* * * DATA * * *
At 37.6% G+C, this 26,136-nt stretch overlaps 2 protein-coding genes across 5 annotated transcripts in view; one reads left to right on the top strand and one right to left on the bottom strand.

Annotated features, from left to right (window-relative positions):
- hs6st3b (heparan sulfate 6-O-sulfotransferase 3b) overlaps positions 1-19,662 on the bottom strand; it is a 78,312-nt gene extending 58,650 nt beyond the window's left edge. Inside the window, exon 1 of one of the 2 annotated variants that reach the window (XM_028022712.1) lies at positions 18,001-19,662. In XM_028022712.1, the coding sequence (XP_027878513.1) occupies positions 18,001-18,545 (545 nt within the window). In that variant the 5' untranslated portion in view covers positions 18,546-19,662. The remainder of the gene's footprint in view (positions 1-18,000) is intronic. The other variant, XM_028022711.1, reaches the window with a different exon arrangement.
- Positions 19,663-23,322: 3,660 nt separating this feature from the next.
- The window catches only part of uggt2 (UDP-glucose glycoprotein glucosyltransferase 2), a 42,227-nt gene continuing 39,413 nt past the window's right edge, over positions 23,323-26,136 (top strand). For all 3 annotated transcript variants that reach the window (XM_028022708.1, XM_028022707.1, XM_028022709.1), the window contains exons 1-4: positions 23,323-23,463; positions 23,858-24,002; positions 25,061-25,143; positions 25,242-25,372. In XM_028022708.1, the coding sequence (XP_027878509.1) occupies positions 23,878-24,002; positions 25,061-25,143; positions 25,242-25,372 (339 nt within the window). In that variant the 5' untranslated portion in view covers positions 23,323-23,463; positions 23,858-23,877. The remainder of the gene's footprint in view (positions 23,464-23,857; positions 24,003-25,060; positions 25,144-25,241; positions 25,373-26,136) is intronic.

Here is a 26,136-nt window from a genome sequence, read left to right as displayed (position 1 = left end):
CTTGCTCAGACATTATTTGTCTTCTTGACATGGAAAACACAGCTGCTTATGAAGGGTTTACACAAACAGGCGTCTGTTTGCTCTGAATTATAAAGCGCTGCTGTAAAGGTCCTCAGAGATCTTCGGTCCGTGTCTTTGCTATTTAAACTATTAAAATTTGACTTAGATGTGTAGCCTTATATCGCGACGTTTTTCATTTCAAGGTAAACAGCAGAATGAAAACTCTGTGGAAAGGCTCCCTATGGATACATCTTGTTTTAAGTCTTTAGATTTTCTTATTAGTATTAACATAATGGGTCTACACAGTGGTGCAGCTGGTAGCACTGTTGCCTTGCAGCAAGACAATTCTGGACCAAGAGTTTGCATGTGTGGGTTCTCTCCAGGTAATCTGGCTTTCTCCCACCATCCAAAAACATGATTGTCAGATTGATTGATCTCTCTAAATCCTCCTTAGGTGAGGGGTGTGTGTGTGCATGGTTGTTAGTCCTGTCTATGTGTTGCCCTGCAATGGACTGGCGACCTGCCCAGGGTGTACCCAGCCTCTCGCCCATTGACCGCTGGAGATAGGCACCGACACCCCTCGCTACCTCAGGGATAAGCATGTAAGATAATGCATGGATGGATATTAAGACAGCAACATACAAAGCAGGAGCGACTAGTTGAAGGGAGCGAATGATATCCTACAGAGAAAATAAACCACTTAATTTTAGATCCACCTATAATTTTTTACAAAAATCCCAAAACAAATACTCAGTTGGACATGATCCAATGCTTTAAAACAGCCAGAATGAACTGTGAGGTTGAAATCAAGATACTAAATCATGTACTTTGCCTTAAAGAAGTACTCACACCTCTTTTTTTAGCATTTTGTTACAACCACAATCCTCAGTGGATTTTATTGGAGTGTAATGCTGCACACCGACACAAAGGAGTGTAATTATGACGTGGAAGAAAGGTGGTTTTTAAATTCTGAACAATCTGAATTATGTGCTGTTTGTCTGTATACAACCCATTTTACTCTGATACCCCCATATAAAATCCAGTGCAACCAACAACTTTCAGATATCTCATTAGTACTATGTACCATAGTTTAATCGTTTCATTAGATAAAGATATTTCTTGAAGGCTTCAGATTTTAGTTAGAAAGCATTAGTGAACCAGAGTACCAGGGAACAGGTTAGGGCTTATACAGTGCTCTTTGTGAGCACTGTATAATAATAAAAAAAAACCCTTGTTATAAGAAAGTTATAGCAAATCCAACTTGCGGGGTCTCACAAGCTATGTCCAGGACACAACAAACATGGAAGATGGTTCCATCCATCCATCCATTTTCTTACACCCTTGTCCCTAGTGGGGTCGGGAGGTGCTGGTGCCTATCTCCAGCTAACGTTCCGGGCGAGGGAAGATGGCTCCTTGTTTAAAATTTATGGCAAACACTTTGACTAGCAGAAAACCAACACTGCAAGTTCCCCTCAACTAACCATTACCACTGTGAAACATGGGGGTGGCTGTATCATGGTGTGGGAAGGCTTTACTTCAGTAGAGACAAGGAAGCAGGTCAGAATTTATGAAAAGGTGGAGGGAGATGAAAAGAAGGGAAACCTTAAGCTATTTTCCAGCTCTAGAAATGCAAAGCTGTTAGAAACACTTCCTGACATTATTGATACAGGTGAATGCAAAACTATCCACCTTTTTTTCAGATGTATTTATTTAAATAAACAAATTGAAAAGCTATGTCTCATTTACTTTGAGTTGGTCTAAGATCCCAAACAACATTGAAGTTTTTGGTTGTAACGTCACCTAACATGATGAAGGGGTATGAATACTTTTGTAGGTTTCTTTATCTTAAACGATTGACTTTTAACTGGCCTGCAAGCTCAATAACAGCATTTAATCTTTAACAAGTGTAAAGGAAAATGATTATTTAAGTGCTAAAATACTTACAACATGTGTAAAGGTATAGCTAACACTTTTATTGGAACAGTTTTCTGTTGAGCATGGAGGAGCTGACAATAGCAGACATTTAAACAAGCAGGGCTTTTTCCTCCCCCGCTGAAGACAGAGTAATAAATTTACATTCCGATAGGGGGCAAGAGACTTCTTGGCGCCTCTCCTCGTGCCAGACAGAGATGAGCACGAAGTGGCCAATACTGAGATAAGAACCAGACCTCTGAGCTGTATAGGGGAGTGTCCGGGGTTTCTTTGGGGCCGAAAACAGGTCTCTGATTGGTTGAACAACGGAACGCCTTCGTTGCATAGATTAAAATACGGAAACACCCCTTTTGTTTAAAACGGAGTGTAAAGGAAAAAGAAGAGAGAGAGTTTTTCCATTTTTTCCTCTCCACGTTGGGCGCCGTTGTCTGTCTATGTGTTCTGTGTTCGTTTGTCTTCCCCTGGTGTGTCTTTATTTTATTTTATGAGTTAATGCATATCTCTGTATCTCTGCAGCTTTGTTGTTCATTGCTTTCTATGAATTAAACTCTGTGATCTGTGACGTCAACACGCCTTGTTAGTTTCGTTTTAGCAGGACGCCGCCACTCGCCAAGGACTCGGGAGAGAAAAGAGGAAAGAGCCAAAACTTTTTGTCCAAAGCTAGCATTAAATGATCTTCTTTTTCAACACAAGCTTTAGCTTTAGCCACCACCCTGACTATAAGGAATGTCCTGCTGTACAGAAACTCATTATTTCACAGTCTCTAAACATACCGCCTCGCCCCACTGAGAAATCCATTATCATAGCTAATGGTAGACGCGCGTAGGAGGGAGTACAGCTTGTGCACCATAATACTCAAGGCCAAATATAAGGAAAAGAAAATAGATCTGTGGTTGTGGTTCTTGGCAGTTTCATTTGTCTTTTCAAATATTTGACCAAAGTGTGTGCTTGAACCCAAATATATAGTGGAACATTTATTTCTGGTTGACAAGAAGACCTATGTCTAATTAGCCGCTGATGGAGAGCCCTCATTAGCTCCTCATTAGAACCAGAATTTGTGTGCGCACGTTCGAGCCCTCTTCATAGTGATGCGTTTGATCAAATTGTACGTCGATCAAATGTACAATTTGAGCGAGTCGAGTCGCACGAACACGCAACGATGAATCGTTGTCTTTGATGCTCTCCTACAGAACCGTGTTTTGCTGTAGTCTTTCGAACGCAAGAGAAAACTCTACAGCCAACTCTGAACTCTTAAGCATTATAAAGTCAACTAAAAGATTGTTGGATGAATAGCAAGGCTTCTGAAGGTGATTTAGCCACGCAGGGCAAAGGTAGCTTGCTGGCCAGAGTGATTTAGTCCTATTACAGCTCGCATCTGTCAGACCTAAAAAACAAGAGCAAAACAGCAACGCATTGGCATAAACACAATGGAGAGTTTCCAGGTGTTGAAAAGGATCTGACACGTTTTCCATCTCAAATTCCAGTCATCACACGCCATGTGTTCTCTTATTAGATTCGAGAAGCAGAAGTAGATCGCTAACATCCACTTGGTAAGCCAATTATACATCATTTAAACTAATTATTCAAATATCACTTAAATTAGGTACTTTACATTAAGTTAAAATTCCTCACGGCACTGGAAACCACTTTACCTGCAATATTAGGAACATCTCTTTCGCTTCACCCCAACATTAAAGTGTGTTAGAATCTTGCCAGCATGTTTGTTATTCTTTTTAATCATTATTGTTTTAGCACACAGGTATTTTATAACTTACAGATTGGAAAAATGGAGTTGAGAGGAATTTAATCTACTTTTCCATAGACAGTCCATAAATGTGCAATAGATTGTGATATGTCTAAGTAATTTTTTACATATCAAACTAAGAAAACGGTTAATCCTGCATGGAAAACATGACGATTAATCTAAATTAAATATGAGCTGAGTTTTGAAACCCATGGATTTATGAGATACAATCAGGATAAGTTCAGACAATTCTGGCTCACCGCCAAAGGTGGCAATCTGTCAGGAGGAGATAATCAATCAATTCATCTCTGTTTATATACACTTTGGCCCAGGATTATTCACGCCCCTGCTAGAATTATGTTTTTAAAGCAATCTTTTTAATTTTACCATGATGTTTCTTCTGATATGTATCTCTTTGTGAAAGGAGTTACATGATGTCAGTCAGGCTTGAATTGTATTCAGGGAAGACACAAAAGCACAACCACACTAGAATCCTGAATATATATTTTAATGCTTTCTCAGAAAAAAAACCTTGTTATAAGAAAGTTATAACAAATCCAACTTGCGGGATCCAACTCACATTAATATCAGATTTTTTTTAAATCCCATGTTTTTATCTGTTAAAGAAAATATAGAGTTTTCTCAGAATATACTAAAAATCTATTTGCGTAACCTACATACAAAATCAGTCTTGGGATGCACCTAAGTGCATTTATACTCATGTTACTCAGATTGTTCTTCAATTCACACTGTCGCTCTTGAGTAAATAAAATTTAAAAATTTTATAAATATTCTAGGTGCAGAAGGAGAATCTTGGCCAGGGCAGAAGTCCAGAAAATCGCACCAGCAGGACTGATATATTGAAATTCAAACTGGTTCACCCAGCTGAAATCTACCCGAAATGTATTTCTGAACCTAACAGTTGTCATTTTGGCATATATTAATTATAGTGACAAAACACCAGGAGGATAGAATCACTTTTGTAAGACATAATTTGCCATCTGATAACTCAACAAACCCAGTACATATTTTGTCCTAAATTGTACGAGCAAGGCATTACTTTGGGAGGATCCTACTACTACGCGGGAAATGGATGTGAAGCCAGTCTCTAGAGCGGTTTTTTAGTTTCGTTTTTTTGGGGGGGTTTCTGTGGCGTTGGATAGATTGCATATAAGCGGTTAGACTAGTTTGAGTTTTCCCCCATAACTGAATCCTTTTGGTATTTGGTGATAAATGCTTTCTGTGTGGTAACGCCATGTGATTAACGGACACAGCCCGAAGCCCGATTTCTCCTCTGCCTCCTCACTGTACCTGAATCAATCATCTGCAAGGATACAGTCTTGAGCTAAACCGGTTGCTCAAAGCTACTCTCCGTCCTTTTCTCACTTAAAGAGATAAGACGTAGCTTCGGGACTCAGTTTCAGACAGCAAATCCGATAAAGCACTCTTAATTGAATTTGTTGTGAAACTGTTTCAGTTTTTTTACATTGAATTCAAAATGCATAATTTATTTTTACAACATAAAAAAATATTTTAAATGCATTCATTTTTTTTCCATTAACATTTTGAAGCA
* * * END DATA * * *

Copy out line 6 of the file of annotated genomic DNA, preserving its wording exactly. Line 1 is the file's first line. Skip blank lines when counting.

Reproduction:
Here is a 26,136-nt window from a genome sequence, read left to right as displayed (position 1 = left end):